For us college students, resumes may seem daunting. It can be difficult to figure out what to put on there and how to lay out all of the information. A scary thought to put in your head is that on that whatever is on that piece of paper can mean the difference whether we get that interview. We all know what needs to go on a resume, but what about what shouldn’t?
Typos and grammatical errors
Spell check! Peer review! Double and triple check! If your resume has any grammatical issues it will not be taken seriously. There is so much potential in your resume. You don’t want that opportunity thrown away just because you spelled something wrong.
Do not save resume as “Resume”
When sending your resume to potential employers save it as your first and last name. When the file is saved as your name it makes the process easier for the employer. Also save it as a pdf. Sending in a resume as a Word document risks the chance of things being changed on an editable source, and not everyone has the same version of word processing software. This avoids the situation of an employer not being able to open your file.
No personal data beyond contact information
This includes age, birthday, marital status, and social security number. All of this information is now illegal for your employer to ask you, so there’s no need to include it. It will also leave extra room for you to put more important information.
Since your appearance has nothing to do with your ability to do the job, including a photo comes across tacky and unprofessional. Most businesses prefer you not to include a headshot so they can follow the Equal Employment Opportunity legislation (which outlaws business from making decisions on discriminatory reasons). Unless you’re applying for a job as a model or actor, it’s not needed. The potential employer should be able to remember you by your experiences and skills on your resume, not your glamour shot.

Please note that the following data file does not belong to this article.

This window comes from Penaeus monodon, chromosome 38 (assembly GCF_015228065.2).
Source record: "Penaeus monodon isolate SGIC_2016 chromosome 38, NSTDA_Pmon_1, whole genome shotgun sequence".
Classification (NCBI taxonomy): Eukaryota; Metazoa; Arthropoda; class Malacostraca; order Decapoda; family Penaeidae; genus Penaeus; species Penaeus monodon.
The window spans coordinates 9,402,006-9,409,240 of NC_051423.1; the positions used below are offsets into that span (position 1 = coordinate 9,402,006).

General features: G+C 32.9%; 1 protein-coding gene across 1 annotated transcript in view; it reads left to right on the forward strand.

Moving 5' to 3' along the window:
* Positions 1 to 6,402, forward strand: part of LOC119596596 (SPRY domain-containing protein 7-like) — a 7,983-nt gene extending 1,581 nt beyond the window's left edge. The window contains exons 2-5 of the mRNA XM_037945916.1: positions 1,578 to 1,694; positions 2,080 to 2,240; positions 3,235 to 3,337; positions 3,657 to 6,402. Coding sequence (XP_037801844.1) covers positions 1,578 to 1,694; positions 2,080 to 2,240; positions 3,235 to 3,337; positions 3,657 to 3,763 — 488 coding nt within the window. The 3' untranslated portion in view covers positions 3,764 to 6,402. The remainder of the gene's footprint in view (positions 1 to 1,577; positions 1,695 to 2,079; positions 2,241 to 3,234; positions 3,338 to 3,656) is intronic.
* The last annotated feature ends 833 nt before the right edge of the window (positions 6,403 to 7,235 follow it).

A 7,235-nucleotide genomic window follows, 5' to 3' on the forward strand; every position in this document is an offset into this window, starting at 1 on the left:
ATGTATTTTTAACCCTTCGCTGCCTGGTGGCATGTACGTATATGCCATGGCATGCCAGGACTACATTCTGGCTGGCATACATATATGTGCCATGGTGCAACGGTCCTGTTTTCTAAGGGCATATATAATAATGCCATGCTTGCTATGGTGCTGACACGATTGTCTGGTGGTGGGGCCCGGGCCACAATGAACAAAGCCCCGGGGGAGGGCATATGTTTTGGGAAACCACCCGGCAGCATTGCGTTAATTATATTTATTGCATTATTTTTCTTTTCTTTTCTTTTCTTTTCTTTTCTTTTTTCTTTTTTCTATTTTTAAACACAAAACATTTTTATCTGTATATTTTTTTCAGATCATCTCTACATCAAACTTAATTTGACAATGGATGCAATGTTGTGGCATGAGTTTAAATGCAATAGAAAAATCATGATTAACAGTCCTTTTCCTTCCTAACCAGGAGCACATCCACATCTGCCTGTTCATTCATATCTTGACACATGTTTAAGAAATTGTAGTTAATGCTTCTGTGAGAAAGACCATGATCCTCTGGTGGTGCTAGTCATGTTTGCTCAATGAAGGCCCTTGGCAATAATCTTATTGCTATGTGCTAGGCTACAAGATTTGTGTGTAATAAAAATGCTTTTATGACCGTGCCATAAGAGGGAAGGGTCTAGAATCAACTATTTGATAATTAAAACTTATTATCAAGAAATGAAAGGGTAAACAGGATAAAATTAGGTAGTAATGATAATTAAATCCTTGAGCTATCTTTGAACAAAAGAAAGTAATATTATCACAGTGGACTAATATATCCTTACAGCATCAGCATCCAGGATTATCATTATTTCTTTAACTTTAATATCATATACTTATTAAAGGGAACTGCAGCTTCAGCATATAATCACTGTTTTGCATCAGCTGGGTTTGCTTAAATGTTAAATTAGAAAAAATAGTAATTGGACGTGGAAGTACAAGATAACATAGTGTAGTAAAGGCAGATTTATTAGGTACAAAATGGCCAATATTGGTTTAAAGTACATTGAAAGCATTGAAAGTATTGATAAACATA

High school experiences
A couple years after you graduated high school, employers don’t care which high school you attended or what you accomplished during those years. Keep any mention of high school off your resume; if you are in college at this point it is obvious you graduated high school.
Avoid unprofessional fonts
Stay away from all decorative or tasteless fonts. This includes: Papyrus, Comic Sans, and Courier. Keep your resume looking sleek and clean with sans serif fonts like, Helvetica.
Unrelated Work Experience
Only include positions you have held since college, unless an earlier job strongly demonstrates your qualifications. Leave out any positions that are unrelated to the job you are applying for. However, if you have limited job experience you can include slightly unrelated positions as long as you explain the skills you learned in that position prepared you.
Stick with a quality bond paper in either plain white or ivory. Resumes are often photocopied. It won’t be a great impression if your photocopied resume doesn’t have a clean, organized impact.
We all know applying for internships and jobs can be stressful, and it’s easy to make mistakes. However, if you want to really put your best foot forward, follow the guidelines above! Your future employer thanks you!